Land Access and Retention

“When we all love the land, we are all family.” Uncle Walter Ritte

Ceres Trust believes that right relationship between people and the land are tantamount to our ability to survive and flourish. Centuries of colonization, extraction, violence, and injustice have led to this moment of consolidated private ownership and corporate control of land. The relationship with land is systemically broken. Ceres Trust makes general support grants and investments to support land access and retention, as well as collective and cooperative stewardship, ancestral restoration and governance, and redistribution of ownership.

Keawanui Fishpond photo by M Pauole
Keawanui Fishpond in the Ka‘amola Ahupua‘a. Photo by M. Pauole

The movement toward right relationship with the land, ensuring access and retention of land under the stewardship of Indigenous People, Black farmers, small farmers, and local communities is rising, and this healing offers incredible promise toward addressing the very root causes of ecological destruction and harm to human health, grounded solutions in the knowledge, practice, and culture of people who have long called the land home.


Agricultura Cooperative Network, doing business as Agri‑Cultura Network, provides access to local produce to promote nutrition and economic development through traditional and innovative agricultural practices, therefore furthering environmental and community stewardship to strengthen the agrarian and cultural heritage of our land and its residents. Agri‑Cultura Network is a cooperative with five South Valley member farms and many allied farms throughout New Mexico.

Agriculture and Land–Based Training Association (ALBA) creates opportunities for low-income field laborers through land-based training in organic farm management, helping them advance their careers or pursue the dream of farm ownership. ALBA’s Farmer Education and Enterprise Development (FEED) project develops the organic farming skills of immigrant farmworkers to support a more equitable and environmentally sustainable agriculture sector on the 100-acre organic farm training facility in the Salinas Valley of California. Each year, some 75 limited-resource farmers gain affordable access to education, land, farming equipment and technical assistance.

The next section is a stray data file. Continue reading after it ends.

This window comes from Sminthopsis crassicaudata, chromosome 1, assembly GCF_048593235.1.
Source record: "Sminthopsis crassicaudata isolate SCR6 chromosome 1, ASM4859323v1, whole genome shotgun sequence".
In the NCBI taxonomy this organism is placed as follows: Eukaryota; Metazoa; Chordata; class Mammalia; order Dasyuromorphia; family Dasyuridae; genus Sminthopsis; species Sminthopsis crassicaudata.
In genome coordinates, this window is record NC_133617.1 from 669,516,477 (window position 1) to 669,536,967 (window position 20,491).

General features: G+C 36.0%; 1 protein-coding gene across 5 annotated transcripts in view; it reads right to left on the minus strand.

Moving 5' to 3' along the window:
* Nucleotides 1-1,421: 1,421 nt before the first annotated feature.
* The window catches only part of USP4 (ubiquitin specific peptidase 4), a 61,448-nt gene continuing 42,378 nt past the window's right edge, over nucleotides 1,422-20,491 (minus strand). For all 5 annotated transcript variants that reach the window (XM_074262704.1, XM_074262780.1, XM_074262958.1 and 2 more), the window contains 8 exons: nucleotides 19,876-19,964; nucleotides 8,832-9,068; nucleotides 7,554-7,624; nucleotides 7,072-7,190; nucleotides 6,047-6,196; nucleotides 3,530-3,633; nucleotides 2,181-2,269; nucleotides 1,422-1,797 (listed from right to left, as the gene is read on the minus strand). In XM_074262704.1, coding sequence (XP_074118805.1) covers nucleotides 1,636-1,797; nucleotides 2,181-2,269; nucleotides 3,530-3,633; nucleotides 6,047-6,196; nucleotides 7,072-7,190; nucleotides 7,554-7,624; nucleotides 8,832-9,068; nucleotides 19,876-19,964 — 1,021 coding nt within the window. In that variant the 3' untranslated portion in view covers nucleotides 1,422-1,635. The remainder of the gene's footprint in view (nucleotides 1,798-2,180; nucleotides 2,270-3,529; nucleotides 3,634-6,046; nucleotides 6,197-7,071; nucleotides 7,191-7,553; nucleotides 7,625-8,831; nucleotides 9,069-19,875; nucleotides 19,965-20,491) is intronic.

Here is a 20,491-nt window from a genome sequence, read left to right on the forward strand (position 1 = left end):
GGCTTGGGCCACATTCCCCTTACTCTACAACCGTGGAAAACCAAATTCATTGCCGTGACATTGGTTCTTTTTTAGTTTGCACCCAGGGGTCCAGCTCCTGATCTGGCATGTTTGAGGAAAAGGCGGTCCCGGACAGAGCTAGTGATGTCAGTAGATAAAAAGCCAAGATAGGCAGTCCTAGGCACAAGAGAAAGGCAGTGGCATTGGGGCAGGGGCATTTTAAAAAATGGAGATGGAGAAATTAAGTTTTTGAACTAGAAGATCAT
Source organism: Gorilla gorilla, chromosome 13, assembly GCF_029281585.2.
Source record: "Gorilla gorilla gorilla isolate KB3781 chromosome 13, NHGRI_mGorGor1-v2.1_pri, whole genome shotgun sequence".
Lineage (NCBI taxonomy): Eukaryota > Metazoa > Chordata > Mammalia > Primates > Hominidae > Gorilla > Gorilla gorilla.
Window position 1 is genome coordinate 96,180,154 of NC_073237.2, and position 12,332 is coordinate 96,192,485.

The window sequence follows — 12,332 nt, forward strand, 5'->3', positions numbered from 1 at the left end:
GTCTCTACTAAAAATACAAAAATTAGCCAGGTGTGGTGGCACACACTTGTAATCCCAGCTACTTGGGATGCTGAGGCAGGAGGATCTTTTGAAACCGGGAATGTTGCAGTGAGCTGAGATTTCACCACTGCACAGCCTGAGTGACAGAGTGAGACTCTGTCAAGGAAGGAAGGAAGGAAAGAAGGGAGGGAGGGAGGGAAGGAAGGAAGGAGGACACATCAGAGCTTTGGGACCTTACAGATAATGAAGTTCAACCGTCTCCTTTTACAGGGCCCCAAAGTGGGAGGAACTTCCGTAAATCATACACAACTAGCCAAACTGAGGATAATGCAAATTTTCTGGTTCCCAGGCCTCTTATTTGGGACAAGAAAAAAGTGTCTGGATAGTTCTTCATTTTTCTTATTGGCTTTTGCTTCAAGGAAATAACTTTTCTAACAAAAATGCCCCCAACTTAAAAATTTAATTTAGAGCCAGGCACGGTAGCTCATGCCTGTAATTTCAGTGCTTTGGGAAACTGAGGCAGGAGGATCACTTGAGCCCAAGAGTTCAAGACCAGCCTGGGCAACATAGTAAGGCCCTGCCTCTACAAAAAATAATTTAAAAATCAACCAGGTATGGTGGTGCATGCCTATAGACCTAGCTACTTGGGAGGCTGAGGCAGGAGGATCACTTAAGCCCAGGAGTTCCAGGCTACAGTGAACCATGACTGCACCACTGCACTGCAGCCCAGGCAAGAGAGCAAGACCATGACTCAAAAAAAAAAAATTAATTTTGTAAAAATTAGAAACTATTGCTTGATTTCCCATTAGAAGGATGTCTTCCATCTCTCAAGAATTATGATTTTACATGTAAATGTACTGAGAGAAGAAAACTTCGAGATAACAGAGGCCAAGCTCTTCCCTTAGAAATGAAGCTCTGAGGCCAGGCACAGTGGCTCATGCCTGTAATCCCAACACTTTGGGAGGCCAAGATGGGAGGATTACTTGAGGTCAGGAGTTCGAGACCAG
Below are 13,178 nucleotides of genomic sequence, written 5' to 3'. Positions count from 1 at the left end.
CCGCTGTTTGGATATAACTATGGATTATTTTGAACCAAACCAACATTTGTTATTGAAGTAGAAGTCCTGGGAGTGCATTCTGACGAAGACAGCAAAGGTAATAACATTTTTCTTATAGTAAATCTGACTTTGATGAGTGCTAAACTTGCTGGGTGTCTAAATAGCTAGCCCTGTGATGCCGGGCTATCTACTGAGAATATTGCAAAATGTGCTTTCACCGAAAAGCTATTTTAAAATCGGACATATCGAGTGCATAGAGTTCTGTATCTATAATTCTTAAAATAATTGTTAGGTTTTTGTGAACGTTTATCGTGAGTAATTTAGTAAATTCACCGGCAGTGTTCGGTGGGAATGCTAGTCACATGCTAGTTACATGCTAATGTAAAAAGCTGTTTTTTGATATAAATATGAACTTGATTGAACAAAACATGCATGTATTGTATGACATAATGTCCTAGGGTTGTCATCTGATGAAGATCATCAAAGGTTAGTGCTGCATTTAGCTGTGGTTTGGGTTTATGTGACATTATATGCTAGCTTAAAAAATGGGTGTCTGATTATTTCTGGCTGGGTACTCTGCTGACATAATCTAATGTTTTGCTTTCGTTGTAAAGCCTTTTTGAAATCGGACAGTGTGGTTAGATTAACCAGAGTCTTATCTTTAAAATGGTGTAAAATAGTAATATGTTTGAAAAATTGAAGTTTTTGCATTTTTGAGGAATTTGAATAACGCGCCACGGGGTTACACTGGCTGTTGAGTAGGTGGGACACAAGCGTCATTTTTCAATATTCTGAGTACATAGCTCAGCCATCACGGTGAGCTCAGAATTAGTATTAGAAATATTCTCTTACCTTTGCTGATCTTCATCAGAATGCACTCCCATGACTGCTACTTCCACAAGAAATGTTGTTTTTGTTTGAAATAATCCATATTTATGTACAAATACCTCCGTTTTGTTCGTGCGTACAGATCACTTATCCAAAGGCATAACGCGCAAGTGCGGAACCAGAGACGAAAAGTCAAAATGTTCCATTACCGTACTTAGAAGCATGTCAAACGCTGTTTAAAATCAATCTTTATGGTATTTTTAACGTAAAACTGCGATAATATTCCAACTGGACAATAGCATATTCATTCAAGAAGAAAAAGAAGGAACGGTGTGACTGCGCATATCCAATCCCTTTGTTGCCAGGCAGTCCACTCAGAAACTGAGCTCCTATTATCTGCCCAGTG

ʻĀina Momona is a native Hawaiian nonprofit dedicated to achieving environmental health and sustainability through restoring social justice and de-occupying Hawaiian lands. ʻĀina Momona stewards Keawanui Fishpond and Cultural Learning Center. Located in the Ka‘amola ahupua‘a, ʻĀina Momona manages a 55-acre ancestral Hawaiian fishpond and 8 acres of agricultural land, and is engaged in several community-led planning and restoration efforts for the entire Ka‘amola ahupua‘a on Molokai.

Anishinaabe Agriculture Institute is focused on the resurgence of Indigenous agriculture and the renaissance of hemp, centering Anishinaabe culture, farming, Horse Nation, and a Just Transition. The focus of the New Green Revolution work is the expansion of Hemp growth, as well as the byproducts of this hemp across the region.The Anishinaabe Agriculture Institute collaborates with partner, Akiing, collaborating with hemp to reinvigorate the local agriculture and economy and build a more environmentally friendly future. Anishinaabe Agriculture Institute builds value-added economic opportunities for tribal farmers engaged in hemp farming, through technical, financial and marketing support while creating intertribal hemp collaborative initiatives.

Black Farmer Fund (BFF) is a community investment fund that invests in Black food systems entrepreneurs in New York State. As part of the investment process, BFF emphasizes financial education, collective governance and decision-making, and supporting the whole individual and whole community towards community wealth-building and a sustainable future. BFF defines wealth beyond financial and intellectual capital to include social capital and ancestral wisdom, to mitigate against climate change, exercise governance, strengthen solidarity, and preserve cultural and ancestral ways of being.

The Black Land and Power coalition, coordinated by the National Black Food and Justice Alliance, is a strategic alignment of Black land institutions and organizations around the U.S. working to deepen collective strategy towards regional and national Black land retention, protection and recovery.